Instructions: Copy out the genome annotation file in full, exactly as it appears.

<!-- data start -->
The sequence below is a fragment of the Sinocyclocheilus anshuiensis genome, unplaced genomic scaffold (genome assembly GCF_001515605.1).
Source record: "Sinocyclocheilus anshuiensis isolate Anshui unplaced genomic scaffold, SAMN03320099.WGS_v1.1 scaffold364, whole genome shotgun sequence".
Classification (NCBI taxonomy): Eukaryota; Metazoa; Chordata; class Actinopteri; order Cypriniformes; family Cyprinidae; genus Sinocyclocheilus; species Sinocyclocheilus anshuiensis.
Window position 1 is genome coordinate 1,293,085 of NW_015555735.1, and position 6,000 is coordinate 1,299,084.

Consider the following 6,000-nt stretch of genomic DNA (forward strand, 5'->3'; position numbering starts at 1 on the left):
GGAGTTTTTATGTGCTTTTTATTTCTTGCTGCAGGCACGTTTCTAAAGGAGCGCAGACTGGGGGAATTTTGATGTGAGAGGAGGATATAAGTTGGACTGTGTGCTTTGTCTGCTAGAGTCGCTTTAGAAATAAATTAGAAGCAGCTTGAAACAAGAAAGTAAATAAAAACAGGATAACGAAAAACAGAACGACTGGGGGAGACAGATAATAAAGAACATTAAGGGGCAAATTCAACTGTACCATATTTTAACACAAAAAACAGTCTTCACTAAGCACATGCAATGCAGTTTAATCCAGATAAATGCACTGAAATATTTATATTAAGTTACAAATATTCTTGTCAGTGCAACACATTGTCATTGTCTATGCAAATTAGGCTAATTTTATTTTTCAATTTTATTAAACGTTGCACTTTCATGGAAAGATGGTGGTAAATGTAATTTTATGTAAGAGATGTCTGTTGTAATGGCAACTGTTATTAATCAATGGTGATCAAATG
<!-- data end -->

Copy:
The sequence below is a fragment of the Sinocyclocheilus anshuiensis genome, unplaced genomic scaffold (genome assembly GCF_001515605.1).
Source record: "Sinocyclocheilus anshuiensis isolate Anshui unplaced genomic scaffold, SAMN03320099.WGS_v1.1 scaffold364, whole genome shotgun sequence".
Classification (NCBI taxonomy): Eukaryota; Metazoa; Chordata; class Actinopteri; order Cypriniformes; family Cyprinidae; genus Sinocyclocheilus; species Sinocyclocheilus anshuiensis.
Window position 1 is genome coordinate 1,293,085 of NW_015555735.1, and position 6,000 is coordinate 1,299,084.

Consider the following 6,000-nt stretch of genomic DNA (forward strand, 5'->3'; position numbering starts at 1 on the left):
GGAGTTTTTATGTGCTTTTTATTTCTTGCTGCAGGCACGTTTCTAAAGGAGCGCAGACTGGGGGAATTTTGATGTGAGAGGAGGATATAAGTTGGACTGTGTGCTTTGTCTGCTAGAGTCGCTTTAGAAATAAATTAGAAGCAGCTTGAAACAAGAAAGTAAATAAAAACAGGATAACGAAAAACAGAACGACTGGGGGAGACAGATAATAAAGAACATTAAGGGGCAAATTCAACTGTACCATATTTTAACACAAAAAACAGTCTTCACTAAGCACATGCAATGCAGTTTAATCCAGATAAATGCACTGAAATATTTATATTAAGTTACAAATATTCTTGTCAGTGCAACACATTGTCATTGTCTATGCAAATTAGGCTAATTTTATTTTTCAATTTTATTAAACGTTGCACTTTCATGGAAAGATGGTGGTAAATGTAATTTTATGTAAGAGATGTCTGTTGTAATGGCAACTGTTATTAATCAATGGTGATCAAATG